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Binding specificity and affinity analysis of an anti-protective antigen peptide reagent using capillary electrophoresis

Kogot, JM;Sarkes, DA;Pennington, JM;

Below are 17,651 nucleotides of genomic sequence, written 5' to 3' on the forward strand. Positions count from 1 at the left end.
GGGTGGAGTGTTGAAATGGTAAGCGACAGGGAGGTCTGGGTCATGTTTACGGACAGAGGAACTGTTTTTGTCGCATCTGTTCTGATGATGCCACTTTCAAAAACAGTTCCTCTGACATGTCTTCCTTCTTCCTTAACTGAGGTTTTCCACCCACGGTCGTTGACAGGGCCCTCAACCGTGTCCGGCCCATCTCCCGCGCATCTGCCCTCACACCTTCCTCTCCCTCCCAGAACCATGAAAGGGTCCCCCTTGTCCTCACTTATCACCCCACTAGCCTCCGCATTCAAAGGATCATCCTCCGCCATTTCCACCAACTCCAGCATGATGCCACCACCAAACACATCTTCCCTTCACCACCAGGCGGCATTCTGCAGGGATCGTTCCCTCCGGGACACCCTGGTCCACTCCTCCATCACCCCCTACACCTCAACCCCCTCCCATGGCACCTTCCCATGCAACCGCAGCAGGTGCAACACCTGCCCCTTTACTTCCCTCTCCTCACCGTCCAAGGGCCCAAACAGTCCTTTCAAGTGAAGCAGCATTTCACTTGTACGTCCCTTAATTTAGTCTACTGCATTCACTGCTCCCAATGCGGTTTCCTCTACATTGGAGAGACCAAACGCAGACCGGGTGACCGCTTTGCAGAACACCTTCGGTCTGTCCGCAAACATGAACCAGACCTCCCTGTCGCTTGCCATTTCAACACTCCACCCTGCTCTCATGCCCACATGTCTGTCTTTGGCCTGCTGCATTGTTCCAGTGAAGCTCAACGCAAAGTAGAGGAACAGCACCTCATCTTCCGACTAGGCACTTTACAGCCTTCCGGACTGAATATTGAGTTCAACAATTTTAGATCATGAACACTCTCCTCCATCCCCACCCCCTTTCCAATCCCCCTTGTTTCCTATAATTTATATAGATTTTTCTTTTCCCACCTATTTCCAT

Peptide biosensor reagents are emerging as an alternative to typical antibody-based detection methods. Peptides can be rapidly isolated using bacterial display methods for new and emerging biothreats and can be chemically synthesized for rapid, large-scale production. With the emergence of peptide biosensor reagents, there is a growing need to develop methods for characterizing binding interactions. Capillary electrophoresis (CE) is a free-solution separation method that is able to determine target and analyte binding association (K^sub b^) and dissociation constants (K^sub d^). In this study, the K^sub b^, K^sub d^, and peptide specificity of an isolated peptide binding reagent to protective antigen (PA) of Bacillus anthracis were evaluated using capillary electrophoresis at 10 and 20 kV. The relative binding specificity was rapidly assessed by measuring the peptide relative mobility shiftat 20 kV at nonequilibrium using bovine serum albumin (BSA), horseradish peroxidase (HRP), and an anti-PA monoclonal antibody (mAb). The PA peptide was shown to be highly specific for PA, with a K^sub d^ = 177 nM measured at 20 kV and K^sub d^ = 312 nM measured at 10 kV. These results show that peptides from bacterial display libraries can be rapidly tested for specificity and binding affinity, in solution, for use as a potential biosensor reagent against new and emerging biothreats.